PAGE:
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What is a Variable Payment Fixed in Substance?

What is a Variable Payment Fixed in Substance?


A variable payment fixed in substance is a payment that appears to be variable, but lacks legitimate variability, such as when a lessee is required to make a variable payment based on revenue, but there is a minimum rent amount.

Variable payments fixed in substance lack true variability

A lease agreement can have several types of payments including fixed payments, variable payments based on a particular index, or variable payments fixed in substance. A variable payment fixed in substance doesn’t create real variability, and because the lessee can predict the minimum payment amount, the payments lack true variability.

Consider a contract requiring a lease payment based on performance (such as a percentage of sales) or the usage of the underlying asset (such as machine hours or units produced) with a minimum fixed payment amount. Even if there is a high degree of uncertainty in estimates, accounting rules expense the amount over the minimum payment. That amount is not a part of the lease liability.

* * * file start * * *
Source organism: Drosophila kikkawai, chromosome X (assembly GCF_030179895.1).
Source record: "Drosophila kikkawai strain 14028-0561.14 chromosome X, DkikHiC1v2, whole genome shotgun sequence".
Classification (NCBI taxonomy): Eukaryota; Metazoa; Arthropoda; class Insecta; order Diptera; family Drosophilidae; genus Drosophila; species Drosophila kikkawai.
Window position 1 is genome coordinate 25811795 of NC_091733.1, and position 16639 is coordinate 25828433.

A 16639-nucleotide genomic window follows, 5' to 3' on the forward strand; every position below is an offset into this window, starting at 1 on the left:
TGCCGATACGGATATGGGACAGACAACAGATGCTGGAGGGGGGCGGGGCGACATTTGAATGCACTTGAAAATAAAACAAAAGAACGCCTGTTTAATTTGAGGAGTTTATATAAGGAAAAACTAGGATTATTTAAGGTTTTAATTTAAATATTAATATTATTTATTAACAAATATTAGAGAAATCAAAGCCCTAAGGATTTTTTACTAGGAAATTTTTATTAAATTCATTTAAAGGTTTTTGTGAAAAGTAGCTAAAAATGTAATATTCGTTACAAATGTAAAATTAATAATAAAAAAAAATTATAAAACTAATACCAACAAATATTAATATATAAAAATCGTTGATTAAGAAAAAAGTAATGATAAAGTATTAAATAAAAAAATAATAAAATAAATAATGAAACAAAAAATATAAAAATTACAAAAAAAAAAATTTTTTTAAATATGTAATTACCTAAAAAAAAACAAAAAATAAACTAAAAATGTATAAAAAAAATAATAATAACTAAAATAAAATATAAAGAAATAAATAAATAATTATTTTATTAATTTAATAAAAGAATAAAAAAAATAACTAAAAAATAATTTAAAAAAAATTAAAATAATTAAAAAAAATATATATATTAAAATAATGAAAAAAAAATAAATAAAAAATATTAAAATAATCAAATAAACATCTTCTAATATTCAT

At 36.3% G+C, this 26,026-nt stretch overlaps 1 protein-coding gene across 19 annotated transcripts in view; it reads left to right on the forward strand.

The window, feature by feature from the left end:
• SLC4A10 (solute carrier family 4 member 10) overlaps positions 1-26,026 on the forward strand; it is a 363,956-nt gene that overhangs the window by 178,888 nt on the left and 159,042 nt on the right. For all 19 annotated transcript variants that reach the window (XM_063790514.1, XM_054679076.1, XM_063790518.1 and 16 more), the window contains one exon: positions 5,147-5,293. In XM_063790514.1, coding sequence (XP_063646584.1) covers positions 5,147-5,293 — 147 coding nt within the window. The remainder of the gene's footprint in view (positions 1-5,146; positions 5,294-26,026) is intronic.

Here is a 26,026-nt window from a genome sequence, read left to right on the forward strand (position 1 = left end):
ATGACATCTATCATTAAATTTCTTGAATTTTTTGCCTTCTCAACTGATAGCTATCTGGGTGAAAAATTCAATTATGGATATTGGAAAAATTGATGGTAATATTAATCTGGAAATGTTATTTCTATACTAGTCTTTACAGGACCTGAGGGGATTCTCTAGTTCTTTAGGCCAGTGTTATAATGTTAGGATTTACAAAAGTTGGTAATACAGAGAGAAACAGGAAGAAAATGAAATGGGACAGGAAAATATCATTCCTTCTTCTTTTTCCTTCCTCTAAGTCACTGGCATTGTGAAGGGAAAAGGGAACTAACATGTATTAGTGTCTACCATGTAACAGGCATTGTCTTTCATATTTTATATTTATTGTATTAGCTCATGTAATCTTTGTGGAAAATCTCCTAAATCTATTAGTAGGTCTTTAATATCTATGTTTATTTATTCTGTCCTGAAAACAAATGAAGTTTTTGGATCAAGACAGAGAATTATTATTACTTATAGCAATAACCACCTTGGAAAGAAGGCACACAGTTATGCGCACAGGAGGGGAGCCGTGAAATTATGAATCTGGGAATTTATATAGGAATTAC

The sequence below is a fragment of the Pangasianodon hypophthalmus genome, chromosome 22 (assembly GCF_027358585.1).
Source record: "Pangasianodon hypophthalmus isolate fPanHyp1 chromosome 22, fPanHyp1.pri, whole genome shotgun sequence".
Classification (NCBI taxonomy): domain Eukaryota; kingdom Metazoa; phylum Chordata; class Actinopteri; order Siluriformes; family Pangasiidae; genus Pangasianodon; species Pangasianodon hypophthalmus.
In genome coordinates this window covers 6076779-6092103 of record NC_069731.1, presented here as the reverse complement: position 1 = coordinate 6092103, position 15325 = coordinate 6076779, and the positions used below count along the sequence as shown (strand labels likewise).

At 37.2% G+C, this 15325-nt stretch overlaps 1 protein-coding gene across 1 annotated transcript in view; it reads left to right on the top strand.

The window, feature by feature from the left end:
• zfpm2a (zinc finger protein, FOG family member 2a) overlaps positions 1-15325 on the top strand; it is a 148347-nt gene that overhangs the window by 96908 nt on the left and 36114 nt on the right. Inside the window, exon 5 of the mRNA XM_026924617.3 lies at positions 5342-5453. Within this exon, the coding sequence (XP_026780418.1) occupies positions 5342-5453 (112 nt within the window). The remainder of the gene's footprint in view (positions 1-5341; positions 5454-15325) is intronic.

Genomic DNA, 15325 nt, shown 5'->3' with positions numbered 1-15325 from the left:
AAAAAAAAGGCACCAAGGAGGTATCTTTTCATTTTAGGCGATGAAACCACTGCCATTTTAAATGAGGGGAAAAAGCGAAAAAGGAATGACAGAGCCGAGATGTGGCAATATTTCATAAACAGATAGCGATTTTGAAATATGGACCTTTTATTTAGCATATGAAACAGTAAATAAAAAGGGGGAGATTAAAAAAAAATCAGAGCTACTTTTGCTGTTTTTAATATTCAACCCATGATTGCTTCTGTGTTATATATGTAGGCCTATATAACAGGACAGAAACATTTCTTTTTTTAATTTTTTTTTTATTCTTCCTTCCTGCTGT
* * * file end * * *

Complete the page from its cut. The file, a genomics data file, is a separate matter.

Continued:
Suppose you enter into a lease agreement for the city. Your contract states a monthly payment of 10% of your utility revenue. Because performance determines the payment, it’s theoretically a variable payment. However, the lease also requires a minimum monthly payment of $2,500, regardless of your monthly revenue. You won’t know your exact monthly payment, but you will know it will be at least $2,500 per month.

What’s important here?

Variable payments fixed in substance are treated the same way as fixed payments and must be included in the initial measurement of your lease liability or lease receivable. Even if a payment appears to be truly variable, a price floor or minimum amount can make the variable payment fixed in substance.